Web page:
HEADQUARTERS FIRST LOUISIANA CAVALRY,
New Orleans, La., February --, 1863.
Lieutenant Col. RICHARD B. IRWIN,
Assistant Adjutant-General, Department of the Gulf:
SIR: I beg most respectfully to call the attention of the commander-in-chief of the department to the great scarcity of cavalry horses in this army. With every facility afforded by Col. S. B. Holabird, chief quartermaster, I have not been able to procure more than 200 serviceable cavalry horse since the 1st of January. The rural districts are entirely void of good horses. within the precincts of this city it is deemed an impossibility to forcibly take any more horses without interfering with foreign property or the daily routine of a large city, except by seizing animals of too great a value for military purposes, and owned by citizens who have taken the oath oh allegiance. Hack or car horses, as a rule, from their having been long driven on the hard pavements, are entirely unfit for cavalry. Since procuring the 129 horses mentioned in accompanying extract of report to Colonel Holabird, the parishes of La Fourche and Assumption have been again visited at my request by Lieutenant Perkins, of the Massachusetts cavalry, and every available horse, to the number of 60, forwarded to this city. Of this 60,5 only were deemed serviceable. My command of 500 men are at present fairly mounted, but without a spare horse in the department for the companies that are now being raised to fill the regiment, as also for several companies that are now being raised to fill the regiment, as also for several companies of Texas cavalry. No horses can be procured unless imported from the North. I would beg to suggest that, in addition to the regular monthly return, a further report be required from commanders of cavalry regiments and companies, viz:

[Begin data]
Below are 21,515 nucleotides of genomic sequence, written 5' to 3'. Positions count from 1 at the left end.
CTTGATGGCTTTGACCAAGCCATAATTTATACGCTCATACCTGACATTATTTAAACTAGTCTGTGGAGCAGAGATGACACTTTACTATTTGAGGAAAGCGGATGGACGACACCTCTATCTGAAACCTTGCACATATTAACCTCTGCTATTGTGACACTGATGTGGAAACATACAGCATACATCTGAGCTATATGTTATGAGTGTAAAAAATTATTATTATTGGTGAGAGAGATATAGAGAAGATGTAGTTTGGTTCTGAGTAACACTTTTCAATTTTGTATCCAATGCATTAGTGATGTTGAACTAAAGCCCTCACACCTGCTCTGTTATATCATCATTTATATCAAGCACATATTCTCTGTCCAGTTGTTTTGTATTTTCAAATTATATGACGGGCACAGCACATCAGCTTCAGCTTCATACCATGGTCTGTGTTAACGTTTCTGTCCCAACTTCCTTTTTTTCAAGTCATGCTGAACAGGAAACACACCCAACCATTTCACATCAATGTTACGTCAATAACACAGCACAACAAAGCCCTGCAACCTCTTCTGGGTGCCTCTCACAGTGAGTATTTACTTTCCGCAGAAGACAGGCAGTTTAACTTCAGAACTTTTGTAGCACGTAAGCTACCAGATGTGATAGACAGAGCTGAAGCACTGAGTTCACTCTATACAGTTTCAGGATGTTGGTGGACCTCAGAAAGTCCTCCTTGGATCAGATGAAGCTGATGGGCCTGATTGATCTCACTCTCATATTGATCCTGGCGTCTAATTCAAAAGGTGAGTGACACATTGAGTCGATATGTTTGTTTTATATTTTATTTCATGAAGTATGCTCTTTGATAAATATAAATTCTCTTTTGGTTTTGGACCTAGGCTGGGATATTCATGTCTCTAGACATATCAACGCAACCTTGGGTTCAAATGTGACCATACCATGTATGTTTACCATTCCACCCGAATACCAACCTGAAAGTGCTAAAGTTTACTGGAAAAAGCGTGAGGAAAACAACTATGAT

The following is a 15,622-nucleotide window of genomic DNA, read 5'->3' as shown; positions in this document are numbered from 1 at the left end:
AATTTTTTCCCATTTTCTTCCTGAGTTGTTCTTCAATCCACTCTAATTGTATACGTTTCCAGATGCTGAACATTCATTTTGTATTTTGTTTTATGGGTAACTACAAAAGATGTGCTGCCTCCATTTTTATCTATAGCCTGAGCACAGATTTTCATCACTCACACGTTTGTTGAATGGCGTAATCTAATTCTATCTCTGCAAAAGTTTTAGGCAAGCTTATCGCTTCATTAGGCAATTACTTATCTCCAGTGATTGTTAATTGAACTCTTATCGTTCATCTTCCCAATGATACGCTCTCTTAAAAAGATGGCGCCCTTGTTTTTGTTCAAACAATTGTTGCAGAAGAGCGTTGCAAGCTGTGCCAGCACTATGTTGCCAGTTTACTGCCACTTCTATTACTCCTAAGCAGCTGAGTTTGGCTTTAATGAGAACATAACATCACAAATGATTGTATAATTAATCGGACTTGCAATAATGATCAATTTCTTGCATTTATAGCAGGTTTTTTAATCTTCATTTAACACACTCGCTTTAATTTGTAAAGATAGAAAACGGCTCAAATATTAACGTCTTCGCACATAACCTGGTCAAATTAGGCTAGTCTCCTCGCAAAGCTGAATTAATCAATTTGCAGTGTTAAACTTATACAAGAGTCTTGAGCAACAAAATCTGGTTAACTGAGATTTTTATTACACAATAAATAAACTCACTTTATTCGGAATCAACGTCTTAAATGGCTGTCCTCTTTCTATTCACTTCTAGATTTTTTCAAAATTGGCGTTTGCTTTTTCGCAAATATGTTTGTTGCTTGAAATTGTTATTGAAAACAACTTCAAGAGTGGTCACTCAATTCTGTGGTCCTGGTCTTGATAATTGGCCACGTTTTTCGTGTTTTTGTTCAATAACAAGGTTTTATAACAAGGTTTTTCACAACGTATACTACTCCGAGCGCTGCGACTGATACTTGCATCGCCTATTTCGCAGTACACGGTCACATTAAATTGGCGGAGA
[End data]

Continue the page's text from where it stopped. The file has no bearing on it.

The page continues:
1st. A descriptive list of all horses, with their size, age, weight, &c.; also name and weight of rider to whom assigned.
2nd. That a monthly return be made stating the condition of each hors, the distance over which ridden during the month, the state of the roads, the quantity and quality of forage used, and, if disabled, the causes.
Such a report I deem would be the means of checking many abuses in volunteer cavalry, more especially with independent or detached companies, and make both officers and men emulous of appearing favorable on a report on which each individual would by comparison be judged, and that a copy of such report be sent monthly to the inspector-general of the department and division and to the commander of the regiment.
Most respectfully, your obedient servant,
Major, Commanding First Louisiana Cavalry.
NEW ORLEANS, LA., January 16, 1863.
Col. S. B. HOLABIRD,
Chief Quartermaster, Department of the Gulf:
SIR: Herewith you will please find duplicates of the receipts to me from Lieutenant Col. A. N. Shipley, assistant quartermaster, for 129 horses and 1 mule, which I have taken for cavalry purposes within our lines, in accordance with your order of December 31, 1862.
Accompanying also are the names of parties to whom receipts have been given by myself, and for me by Captain Luther Goodrich, provost-marshal at Thibodeaux, and Sergeant [William H.] Clemence, of his guard.